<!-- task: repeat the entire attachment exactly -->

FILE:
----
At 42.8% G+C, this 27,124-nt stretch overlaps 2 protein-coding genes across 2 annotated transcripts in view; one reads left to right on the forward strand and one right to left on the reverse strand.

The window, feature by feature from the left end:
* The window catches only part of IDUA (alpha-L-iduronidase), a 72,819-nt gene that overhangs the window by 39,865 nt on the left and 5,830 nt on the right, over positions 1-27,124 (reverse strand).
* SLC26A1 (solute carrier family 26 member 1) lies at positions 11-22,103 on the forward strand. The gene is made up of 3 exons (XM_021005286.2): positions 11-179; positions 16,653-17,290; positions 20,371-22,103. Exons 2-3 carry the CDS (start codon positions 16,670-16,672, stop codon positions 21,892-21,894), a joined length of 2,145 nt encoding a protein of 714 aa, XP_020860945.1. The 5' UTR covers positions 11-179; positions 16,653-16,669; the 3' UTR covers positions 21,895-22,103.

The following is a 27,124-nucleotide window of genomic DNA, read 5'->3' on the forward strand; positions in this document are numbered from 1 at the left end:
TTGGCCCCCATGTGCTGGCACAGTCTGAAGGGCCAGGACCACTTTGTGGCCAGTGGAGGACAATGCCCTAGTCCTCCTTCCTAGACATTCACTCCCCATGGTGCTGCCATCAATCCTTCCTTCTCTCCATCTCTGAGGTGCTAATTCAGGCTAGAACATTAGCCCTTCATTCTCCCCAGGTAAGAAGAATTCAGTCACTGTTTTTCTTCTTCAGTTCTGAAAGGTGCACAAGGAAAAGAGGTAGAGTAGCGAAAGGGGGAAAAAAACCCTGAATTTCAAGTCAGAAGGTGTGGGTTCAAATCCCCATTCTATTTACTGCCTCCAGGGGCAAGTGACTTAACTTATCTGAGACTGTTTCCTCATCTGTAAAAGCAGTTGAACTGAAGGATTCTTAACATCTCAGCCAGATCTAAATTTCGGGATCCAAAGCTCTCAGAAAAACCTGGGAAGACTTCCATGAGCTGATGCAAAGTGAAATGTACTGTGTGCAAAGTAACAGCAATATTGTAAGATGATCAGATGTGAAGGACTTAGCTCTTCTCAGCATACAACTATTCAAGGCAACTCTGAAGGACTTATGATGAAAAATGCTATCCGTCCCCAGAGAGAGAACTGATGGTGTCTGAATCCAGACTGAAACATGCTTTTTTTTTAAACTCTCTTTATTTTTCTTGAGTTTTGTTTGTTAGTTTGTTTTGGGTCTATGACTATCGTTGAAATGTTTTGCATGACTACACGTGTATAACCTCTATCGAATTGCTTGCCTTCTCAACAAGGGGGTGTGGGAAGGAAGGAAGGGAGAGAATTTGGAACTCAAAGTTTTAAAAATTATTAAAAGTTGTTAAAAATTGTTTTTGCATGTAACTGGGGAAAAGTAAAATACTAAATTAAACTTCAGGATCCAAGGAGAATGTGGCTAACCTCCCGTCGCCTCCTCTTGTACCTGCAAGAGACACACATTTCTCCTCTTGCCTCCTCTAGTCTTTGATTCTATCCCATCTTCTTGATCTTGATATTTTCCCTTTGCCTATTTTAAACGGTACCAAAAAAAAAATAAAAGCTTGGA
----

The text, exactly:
At 42.8% G+C, this 27,124-nt stretch overlaps 2 protein-coding genes across 2 annotated transcripts in view; one reads left to right on the forward strand and one right to left on the reverse strand.

The window, feature by feature from the left end:
* The window catches only part of IDUA (alpha-L-iduronidase), a 72,819-nt gene that overhangs the window by 39,865 nt on the left and 5,830 nt on the right, over positions 1-27,124 (reverse strand).
* SLC26A1 (solute carrier family 26 member 1) lies at positions 11-22,103 on the forward strand. The gene is made up of 3 exons (XM_021005286.2): positions 11-179; positions 16,653-17,290; positions 20,371-22,103. Exons 2-3 carry the CDS (start codon positions 16,670-16,672, stop codon positions 21,892-21,894), a joined length of 2,145 nt encoding a protein of 714 aa, XP_020860945.1. The 5' UTR covers positions 11-179; positions 16,653-16,669; the 3' UTR covers positions 21,895-22,103.

The following is a 27,124-nucleotide window of genomic DNA, read 5'->3' on the forward strand; positions in this document are numbered from 1 at the left end:
TTGGCCCCCATGTGCTGGCACAGTCTGAAGGGCCAGGACCACTTTGTGGCCAGTGGAGGACAATGCCCTAGTCCTCCTTCCTAGACATTCACTCCCCATGGTGCTGCCATCAATCCTTCCTTCTCTCCATCTCTGAGGTGCTAATTCAGGCTAGAACATTAGCCCTTCATTCTCCCCAGGTAAGAAGAATTCAGTCACTGTTTTTCTTCTTCAGTTCTGAAAGGTGCACAAGGAAAAGAGGTAGAGTAGCGAAAGGGGGAAAAAAACCCTGAATTTCAAGTCAGAAGGTGTGGGTTCAAATCCCCATTCTATTTACTGCCTCCAGGGGCAAGTGACTTAACTTATCTGAGACTGTTTCCTCATCTGTAAAAGCAGTTGAACTGAAGGATTCTTAACATCTCAGCCAGATCTAAATTTCGGGATCCAAAGCTCTCAGAAAAACCTGGGAAGACTTCCATGAGCTGATGCAAAGTGAAATGTACTGTGTGCAAAGTAACAGCAATATTGTAAGATGATCAGATGTGAAGGACTTAGCTCTTCTCAGCATACAACTATTCAAGGCAACTCTGAAGGACTTATGATGAAAAATGCTATCCGTCCCCAGAGAGAGAACTGATGGTGTCTGAATCCAGACTGAAACATGCTTTTTTTTTAAACTCTCTTTATTTTTCTTGAGTTTTGTTTGTTAGTTTGTTTTGGGTCTATGACTATCGTTGAAATGTTTTGCATGACTACACGTGTATAACCTCTATCGAATTGCTTGCCTTCTCAACAAGGGGGTGTGGGAAGGAAGGAAGGGAGAGAATTTGGAACTCAAAGTTTTAAAAATTATTAAAAGTTGTTAAAAATTGTTTTTGCATGTAACTGGGGAAAAGTAAAATACTAAATTAAACTTCAGGATCCAAGGAGAATGTGGCTAACCTCCCGTCGCCTCCTCTTGTACCTGCAAGAGACACACATTTCTCCTCTTGCCTCCTCTAGTCTTTGATTCTATCCCATCTTCTTGATCTTGATATTTTCCCTTTGCCTATTTTAAACGGTACCAAAAAAAAAATAAAAGCTTGGA